Yeah, so there are a number of different options to try to investigate. The first that we think of is serial dilutions of a specimen to determine if that specimen has a linear recovery. The next is some of these reagents that can be used to actually deplete biotin from a specimen, so whether it’s a lab-developed test that uses Streptavidin Agarose to remove that biotin, or in our study, we evaluated a commercial reagent called VeraPrep Biotin used to deplete that patient specimen. And then the next available I would say, although is not as widely used, would be to actually quantitate biotin specifically in a specimen. We do this with our lab-developed liquid chromatography mass spec assay.

Randye Kaye:
Okay. Now, in your article, you described the evaluation of that product VeraPrep Biotin and it’s designed to deplete biotin from patient samples prior to testing, so what were the major findings of this study?

Brooke Katzman:
Yeah, so we really had two goals in this. The one was we want to show that VeraPrep Biotin does not affect analyte recovery in biotin negative samples or control samples – so it won’t impact samples that don’t have biotin. And the next was does it effectively deplete biotin from samples that either were spiked with biotin or endogenous biotin from patients or subjects that were actually taking or consuming biotin. So, to answer that first question, in those control samples that contain no biotin, we found that 90% to 110% analyte recovery was observed post VeraPrep treatment in over 95% of samples, suggesting that it truly does not affect recovery and samples that don’t contain biotin. We also then did find that VeraPrep Biotin was also effective at removing biotin from serum samples that were spiked with biotin or from those donor samples were VeraPrep Biotin reduced the biotin concentrations to below physiologic biotin concentrations. So, in all of these samples, we were able to reduce the biotin concentration to below 2.5 ng/mL.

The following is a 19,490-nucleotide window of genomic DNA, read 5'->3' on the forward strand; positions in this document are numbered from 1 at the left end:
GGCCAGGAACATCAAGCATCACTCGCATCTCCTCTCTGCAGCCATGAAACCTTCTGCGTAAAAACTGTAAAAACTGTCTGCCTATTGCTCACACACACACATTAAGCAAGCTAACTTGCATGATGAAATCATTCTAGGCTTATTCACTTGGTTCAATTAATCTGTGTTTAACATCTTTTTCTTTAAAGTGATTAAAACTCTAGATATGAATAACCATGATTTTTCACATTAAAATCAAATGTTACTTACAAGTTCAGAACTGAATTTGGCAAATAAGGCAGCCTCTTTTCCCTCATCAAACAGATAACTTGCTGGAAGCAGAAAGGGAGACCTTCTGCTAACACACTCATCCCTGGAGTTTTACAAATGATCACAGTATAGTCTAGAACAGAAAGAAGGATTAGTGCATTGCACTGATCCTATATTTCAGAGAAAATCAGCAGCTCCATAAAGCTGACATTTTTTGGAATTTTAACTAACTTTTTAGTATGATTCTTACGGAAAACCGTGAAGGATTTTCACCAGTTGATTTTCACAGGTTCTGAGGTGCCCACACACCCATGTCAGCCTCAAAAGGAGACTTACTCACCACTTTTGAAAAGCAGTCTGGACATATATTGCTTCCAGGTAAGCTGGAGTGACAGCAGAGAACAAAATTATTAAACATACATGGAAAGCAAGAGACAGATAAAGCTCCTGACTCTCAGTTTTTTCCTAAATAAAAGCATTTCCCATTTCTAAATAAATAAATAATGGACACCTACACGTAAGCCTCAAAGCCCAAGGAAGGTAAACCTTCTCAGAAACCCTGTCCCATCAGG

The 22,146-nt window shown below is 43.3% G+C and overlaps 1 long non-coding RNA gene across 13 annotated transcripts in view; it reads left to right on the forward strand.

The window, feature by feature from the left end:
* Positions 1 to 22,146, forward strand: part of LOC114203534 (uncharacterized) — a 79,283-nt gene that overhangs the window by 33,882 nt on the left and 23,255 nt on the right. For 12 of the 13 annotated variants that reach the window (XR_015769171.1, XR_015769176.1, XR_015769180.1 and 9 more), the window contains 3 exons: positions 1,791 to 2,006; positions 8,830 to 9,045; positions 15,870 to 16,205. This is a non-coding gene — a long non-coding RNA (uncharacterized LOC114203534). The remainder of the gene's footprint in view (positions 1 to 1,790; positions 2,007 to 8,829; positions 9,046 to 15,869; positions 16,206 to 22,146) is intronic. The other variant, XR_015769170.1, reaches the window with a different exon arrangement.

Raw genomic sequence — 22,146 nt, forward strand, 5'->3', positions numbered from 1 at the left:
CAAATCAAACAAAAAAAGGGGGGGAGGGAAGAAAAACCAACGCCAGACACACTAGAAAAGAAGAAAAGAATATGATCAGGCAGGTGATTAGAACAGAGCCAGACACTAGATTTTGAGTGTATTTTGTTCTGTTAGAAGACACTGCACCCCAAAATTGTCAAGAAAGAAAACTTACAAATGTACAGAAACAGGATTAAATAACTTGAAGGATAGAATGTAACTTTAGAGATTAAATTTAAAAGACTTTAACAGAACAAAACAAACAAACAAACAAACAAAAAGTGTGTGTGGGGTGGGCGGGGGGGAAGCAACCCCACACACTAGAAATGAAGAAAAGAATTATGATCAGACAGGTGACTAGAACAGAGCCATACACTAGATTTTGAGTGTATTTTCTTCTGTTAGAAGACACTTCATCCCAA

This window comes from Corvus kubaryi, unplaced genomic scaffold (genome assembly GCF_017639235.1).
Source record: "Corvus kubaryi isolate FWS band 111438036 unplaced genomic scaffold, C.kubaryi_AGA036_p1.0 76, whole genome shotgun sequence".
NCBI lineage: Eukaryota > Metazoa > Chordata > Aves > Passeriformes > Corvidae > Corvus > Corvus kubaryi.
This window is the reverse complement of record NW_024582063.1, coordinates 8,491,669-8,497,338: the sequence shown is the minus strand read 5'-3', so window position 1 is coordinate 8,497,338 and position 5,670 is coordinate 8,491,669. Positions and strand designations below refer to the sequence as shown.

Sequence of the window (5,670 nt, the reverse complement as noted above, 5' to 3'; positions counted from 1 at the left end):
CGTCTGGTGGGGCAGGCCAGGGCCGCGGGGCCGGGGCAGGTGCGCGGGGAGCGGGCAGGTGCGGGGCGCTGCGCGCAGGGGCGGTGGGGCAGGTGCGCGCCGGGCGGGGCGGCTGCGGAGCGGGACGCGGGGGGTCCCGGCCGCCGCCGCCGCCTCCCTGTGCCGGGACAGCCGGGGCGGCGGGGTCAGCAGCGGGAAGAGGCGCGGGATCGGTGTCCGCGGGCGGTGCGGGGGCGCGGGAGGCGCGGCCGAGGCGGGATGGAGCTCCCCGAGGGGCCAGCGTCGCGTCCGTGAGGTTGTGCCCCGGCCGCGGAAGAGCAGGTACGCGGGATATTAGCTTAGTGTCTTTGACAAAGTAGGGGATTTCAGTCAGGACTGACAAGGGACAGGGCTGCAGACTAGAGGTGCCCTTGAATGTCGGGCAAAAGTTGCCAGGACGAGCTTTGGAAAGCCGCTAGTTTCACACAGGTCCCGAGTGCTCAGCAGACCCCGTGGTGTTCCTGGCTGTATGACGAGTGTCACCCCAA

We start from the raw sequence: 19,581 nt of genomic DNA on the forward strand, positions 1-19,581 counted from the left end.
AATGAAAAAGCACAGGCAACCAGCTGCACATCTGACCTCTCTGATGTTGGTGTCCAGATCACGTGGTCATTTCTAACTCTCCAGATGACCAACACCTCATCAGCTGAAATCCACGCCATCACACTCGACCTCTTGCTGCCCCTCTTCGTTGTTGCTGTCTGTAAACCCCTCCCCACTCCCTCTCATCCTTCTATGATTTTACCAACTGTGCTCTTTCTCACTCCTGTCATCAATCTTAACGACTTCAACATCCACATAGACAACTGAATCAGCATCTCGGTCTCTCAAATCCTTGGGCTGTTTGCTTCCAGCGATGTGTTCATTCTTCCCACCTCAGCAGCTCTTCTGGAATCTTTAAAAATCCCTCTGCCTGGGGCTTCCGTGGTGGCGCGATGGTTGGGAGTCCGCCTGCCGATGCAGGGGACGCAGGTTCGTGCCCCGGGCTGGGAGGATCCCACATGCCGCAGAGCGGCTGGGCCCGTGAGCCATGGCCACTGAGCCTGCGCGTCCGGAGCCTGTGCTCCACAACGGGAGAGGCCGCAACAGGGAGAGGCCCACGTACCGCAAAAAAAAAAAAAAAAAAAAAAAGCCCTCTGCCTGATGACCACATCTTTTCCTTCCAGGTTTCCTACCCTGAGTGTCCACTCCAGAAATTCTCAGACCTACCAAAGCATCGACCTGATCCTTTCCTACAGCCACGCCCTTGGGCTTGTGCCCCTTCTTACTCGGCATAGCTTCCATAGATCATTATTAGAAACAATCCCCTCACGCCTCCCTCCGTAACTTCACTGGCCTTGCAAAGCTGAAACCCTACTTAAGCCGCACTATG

Randye Kaye:
Thank you and finally do you think that biotin interference will continue to be a major patient safety concern?

Brooke Katzman:
So fortunately, over the last several years, the awareness of potential biotin interference has really significantly increased among our clinical colleagues, laboratorians and patients. And so the efforts that are spearheaded by manufacturers, clinical labs, and the FDA I would say have successfully reached our target audience. And so we do hope that the incidence of biotin interference decreases as those efforts continue, but until manufacturers reformulate their assays and eliminate the possibility of biotin interference, I do feel that laboratorians and clinicians will be challenged with biotin and its impact on clinical testing. Fortunately, some manufacturers have taken those steps to address their assays. In the meantime, tools like VeraPrep Biotin will offer laboratories a very simple self-contained kit for detecting biotin interference and mitigating the risk of patient harm.

Randye Kaye:
Wonderful. Thank you so much for your time today.

Brooke Katzman:
Thank you.

Randye Kaye:
That was Dr. Brooke Katzman discussing the JALM article, “Validation of a Commercial Reagent for the Depletion of Biotin from Serum Plasma: a Rapid and Simple Tool to Detect Biotin Interference with Immunoassay Testing.” Thanks for tuning in to this episode of JALM Talk. See you next time and don’t forget to submit something for us to talk about.